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Alnylam’s 20-Year Journey of Discovery
Twenty years ago, a group of scientists intent on developing a new class of medicine using RNAi technology came together and formed Alnylam Pharmaceuticals, a name symbolizing their passion for discovery. The bright center star of Orion’s belt, Alnilam, has long been used as a celestial navigator, guiding explorers in their mission to discover the world. Like many explorers, the path for Alnylam was not always clear, and they appeared lost at times. Despite a constant wave of external disbelief that RNAi therapeutics was impractical and unrealistic, their internal resilience, rigorous scientific exploration, and ultimate goal of discovering a meaningful treatment for patients guided them to success.
Now, as Alnylam celebrated its 20th anniversary in 2022, they did so knowing they’ve helped pioneer the path to a class of treatments that not long ago were undiscovered.
The paper that started it all
In 1999 Nobel Laureate and Alnylam cofounder Dr. Phillip Sharp published the crucial paper that three years later would bring the five founding scientists of the company together. The article highlighted using RNA interference (RNAi) and double-stranded RNA to silence genes in mammalian cells. The discovery prompted Sharp to question if the same could be applied to human cells to treat diseases; thus, the origin of Alnylam began.
In early 2001, former Alnylam CEO John Maraganore received a call from Sharp asking if Millennium Pharmaceuticals — where Maraganore worked — was interested in learning more about his research on RNAi and mammalian cells. Soon, a group of Millennium scientists met with Sharp and his collaborators — Dave Bartel, Phil Zamore, and Tom Tuschl — where the significance of their work was immediately clear (1).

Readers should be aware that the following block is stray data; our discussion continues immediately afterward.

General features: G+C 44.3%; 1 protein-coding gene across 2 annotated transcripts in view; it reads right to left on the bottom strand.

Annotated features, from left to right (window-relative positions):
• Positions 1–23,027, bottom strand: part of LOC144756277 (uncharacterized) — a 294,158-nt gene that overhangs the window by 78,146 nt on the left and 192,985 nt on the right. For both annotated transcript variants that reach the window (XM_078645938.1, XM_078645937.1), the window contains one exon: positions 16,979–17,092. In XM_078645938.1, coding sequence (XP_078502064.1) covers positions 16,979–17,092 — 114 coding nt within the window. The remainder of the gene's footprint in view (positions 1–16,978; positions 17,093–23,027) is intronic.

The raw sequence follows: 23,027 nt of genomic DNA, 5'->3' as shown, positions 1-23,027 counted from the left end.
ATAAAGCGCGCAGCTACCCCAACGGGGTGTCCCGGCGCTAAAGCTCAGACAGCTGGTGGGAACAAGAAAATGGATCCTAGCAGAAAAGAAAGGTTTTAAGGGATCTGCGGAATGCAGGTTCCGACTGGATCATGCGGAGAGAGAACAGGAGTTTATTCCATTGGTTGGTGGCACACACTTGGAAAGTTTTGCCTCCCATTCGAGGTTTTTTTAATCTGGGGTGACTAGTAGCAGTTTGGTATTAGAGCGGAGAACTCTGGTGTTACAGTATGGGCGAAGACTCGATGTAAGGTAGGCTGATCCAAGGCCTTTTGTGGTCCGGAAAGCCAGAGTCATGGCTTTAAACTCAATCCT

Within days of the meeting, Maraganore called Sharpe to tell him Millennium was interested in an exclusive license to the RNAi IP for research and was open to investing in a new company to explore the therapeutic potential of siRNA (1). However, at the time, Sharp and his team were hesitant about starting a therapeutics company. Instead, they countered with a nonexclusive license, making Millennium one of the first to license Tuschl I and Tuschl II patents for research use (1).
Fast-forward one year to 2002, and Alnylam Pharmaceuticals was born. Sharpe, Bartel, Zamore, and Tuschl brought on bioentrepreneur Paul Schimmel as the fifth company founder, who changed the company’s name from Precision Therapeutics to Alnylam Pharmaceuticals. Maraganore left Millennium to join Alnylam as their founding CEO in the summer of 2002.
The luster of RNAi therapeutics
Awarded “Molecule of the Year” by Science magazine and called “Biotech’s Billion Dollar Breakthrough” by Forbes, the company entered the industry during a time of RNAi fervor. The potential for the technology attracted pharmaceutical companies and investors to financially back Alnylam’s research and drew in a strong team of scientists. However, one key hurdle remained: achieving siRNA delivery to the target organs.
In 2003, the company merged with German pharmaceutical company Ribopharma AG and received $24.6 million in funding from private-equity firms. In 2007, the company secured $331 million from Swiss pharma company Roche AG.
“For a while, it seemed like nothing could stop the RNAi train,” Maraganore said. “RNAi therapeutics had enormous luster as a potential new class of medicines, and many pharma R&D chiefs just couldn’t miss out on the opportunity.”
The delivery dilemma